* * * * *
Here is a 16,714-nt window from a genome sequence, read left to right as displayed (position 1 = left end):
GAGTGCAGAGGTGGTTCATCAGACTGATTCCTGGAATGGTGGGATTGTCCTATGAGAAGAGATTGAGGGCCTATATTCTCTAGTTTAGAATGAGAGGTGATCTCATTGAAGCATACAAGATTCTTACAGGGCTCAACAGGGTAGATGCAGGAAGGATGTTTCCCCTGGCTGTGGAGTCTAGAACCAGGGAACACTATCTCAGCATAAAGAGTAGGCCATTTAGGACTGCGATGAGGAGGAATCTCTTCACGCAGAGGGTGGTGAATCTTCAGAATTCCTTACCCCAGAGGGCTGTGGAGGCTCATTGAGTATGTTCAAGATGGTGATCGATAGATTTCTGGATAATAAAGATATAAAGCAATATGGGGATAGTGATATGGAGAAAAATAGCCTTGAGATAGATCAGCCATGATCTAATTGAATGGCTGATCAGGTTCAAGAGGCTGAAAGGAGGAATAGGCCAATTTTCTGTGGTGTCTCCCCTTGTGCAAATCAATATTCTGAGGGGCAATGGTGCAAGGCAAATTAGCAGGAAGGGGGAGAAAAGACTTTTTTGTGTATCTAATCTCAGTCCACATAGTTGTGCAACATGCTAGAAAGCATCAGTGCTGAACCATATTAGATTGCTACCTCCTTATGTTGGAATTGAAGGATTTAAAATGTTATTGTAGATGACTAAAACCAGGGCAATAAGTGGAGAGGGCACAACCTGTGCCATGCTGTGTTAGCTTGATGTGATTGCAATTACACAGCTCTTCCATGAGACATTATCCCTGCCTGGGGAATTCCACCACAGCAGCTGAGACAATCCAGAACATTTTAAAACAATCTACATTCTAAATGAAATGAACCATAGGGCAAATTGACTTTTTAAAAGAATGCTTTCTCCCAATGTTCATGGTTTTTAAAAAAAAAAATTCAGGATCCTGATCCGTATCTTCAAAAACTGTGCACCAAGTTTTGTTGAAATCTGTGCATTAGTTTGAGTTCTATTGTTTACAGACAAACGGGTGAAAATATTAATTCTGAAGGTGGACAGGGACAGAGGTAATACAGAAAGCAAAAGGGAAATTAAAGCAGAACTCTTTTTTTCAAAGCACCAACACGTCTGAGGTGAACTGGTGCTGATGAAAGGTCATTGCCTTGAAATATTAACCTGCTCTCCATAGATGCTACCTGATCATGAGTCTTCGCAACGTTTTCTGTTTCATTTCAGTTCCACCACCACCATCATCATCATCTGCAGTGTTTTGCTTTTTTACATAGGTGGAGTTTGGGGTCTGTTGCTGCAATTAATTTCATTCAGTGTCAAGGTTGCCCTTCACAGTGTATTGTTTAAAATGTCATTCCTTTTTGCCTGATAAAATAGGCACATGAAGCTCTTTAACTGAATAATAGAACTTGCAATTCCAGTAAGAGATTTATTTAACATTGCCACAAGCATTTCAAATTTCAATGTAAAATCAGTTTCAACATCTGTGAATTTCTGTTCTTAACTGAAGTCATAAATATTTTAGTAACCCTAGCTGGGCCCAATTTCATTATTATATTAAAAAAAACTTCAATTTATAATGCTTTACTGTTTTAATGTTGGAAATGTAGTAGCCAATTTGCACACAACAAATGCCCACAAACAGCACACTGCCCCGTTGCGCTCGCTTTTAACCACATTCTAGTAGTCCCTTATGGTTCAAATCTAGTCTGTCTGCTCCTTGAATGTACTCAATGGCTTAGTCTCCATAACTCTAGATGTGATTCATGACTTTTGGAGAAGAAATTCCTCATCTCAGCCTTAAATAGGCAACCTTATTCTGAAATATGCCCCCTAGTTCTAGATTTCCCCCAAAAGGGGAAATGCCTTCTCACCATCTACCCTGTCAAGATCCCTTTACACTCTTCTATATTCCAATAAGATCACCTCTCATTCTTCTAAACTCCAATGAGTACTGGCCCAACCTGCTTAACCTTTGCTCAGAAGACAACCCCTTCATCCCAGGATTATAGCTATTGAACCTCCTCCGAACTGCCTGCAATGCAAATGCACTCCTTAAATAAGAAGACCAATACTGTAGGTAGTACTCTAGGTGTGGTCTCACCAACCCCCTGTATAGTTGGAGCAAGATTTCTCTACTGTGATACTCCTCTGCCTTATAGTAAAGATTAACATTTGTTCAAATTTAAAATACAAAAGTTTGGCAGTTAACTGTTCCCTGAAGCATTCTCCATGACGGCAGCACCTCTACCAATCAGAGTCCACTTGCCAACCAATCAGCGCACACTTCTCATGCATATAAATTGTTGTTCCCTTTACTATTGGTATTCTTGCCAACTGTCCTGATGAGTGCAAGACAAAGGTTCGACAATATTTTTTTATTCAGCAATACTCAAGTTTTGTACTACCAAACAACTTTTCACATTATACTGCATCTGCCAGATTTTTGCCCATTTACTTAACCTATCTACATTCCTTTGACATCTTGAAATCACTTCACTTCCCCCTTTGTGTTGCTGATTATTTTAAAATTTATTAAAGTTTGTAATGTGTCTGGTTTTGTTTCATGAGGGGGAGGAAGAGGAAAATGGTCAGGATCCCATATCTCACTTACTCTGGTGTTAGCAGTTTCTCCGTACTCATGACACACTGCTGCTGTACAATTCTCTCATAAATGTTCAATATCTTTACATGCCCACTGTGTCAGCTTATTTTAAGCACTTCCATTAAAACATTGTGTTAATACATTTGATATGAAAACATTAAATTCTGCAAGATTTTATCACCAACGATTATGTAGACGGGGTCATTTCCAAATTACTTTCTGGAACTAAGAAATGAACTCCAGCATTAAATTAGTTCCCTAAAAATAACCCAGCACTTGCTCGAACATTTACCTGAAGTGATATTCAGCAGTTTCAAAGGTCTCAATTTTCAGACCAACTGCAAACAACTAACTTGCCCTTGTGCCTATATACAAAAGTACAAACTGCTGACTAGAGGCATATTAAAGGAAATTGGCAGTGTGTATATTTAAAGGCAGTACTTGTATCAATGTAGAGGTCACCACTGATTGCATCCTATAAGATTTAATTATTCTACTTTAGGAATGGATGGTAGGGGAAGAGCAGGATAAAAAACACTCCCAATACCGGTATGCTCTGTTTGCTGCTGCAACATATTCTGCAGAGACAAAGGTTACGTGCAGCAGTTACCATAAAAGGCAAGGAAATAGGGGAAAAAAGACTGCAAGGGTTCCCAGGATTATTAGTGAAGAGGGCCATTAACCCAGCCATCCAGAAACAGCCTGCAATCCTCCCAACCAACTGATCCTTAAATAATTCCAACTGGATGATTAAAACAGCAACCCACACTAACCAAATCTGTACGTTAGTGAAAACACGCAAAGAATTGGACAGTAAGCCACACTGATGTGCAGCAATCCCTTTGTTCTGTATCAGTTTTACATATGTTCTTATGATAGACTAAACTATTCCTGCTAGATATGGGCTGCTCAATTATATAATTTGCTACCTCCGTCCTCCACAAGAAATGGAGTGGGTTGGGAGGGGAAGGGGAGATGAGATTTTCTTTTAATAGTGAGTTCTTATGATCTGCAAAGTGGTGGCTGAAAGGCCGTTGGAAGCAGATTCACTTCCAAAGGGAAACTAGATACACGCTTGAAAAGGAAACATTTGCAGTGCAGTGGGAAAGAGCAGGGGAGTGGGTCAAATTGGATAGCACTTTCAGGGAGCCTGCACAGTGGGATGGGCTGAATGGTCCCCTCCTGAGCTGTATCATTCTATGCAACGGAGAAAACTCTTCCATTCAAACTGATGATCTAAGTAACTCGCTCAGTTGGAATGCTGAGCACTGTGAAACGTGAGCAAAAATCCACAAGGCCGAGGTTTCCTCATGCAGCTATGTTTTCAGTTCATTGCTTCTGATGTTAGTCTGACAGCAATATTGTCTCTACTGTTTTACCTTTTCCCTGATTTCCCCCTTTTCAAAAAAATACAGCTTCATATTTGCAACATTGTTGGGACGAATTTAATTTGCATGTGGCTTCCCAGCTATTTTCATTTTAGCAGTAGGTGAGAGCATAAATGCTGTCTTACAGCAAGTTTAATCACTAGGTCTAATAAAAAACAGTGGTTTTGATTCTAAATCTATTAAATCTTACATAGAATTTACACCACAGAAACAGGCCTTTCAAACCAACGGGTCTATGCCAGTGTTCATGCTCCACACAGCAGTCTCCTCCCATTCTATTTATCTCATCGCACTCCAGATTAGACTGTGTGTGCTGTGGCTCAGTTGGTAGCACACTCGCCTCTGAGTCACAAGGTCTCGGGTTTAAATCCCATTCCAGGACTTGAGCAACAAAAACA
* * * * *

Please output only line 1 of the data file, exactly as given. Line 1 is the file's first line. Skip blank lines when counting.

Here is a 16,714-nt window from a genome sequence, read left to right as displayed (position 1 = left end):